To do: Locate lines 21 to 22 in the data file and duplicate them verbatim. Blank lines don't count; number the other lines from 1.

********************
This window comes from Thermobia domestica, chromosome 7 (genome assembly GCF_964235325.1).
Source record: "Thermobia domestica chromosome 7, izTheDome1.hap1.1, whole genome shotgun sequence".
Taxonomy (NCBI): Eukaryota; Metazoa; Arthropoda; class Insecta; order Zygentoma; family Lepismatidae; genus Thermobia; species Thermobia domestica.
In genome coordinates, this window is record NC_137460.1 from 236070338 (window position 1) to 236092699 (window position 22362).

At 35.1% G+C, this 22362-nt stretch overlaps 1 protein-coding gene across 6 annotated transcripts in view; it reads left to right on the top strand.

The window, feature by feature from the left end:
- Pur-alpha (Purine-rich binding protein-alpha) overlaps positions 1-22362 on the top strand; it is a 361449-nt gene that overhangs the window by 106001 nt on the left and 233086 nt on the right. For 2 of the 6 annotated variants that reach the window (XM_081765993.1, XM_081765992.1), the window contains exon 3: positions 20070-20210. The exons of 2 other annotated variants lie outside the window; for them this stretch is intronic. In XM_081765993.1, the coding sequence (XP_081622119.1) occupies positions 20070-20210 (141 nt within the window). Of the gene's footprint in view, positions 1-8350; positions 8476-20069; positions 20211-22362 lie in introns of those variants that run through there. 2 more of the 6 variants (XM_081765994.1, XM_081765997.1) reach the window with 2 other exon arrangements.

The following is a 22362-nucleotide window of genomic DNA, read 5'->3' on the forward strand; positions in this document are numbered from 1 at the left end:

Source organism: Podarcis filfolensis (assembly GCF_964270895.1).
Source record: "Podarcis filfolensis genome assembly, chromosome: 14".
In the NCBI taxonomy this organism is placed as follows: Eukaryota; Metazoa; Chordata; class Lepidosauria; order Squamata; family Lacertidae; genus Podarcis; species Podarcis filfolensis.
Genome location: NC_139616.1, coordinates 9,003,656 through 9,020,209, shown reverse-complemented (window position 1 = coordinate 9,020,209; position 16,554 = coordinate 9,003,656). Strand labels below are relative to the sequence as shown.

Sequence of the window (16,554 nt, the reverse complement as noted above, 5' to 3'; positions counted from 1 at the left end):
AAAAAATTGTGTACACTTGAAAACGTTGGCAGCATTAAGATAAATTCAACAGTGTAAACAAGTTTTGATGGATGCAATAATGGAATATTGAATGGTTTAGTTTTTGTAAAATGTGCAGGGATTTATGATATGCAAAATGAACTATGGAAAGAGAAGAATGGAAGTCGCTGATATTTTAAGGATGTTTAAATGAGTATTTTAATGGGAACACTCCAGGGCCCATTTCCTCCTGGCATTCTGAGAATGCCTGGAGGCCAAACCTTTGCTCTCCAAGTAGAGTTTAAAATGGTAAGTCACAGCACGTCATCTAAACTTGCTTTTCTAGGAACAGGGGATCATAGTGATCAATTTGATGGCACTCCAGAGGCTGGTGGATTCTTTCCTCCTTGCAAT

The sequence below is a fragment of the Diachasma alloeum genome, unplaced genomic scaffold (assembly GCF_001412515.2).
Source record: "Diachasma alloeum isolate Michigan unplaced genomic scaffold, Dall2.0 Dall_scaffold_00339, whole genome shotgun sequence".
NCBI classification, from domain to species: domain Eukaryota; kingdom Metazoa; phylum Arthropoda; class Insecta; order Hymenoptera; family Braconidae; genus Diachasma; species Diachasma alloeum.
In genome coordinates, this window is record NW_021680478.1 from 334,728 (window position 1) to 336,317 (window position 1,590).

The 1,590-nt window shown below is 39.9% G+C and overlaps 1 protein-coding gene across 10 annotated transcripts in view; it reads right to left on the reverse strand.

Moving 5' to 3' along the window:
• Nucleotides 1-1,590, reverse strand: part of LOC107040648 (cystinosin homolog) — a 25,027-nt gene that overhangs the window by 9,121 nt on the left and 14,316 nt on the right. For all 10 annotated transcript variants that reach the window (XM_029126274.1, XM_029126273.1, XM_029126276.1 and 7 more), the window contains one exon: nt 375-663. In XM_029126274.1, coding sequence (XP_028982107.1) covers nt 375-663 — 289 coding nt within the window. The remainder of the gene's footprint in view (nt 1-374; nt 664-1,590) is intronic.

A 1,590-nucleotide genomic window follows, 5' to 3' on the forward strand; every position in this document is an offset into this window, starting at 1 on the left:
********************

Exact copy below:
• Nucleotides 1-1,590, reverse strand: part of LOC107040648 (cystinosin homolog) — a 25,027-nt gene that overhangs the window by 9,121 nt on the left and 14,316 nt on the right. For all 10 annotated transcript variants that reach the window (XM_029126274.1, XM_029126273.1, XM_029126276.1 and 7 more), the window contains one exon: nt 375-663. In XM_029126274.1, coding sequence (XP_028982107.1) covers nt 375-663 — 289 coding nt within the window. The remainder of the gene's footprint in view (nt 1-374; nt 664-1,590) is intronic.

A 1,590-nucleotide genomic window follows, 5' to 3' on the forward strand; every position in this document is an offset into this window, starting at 1 on the left: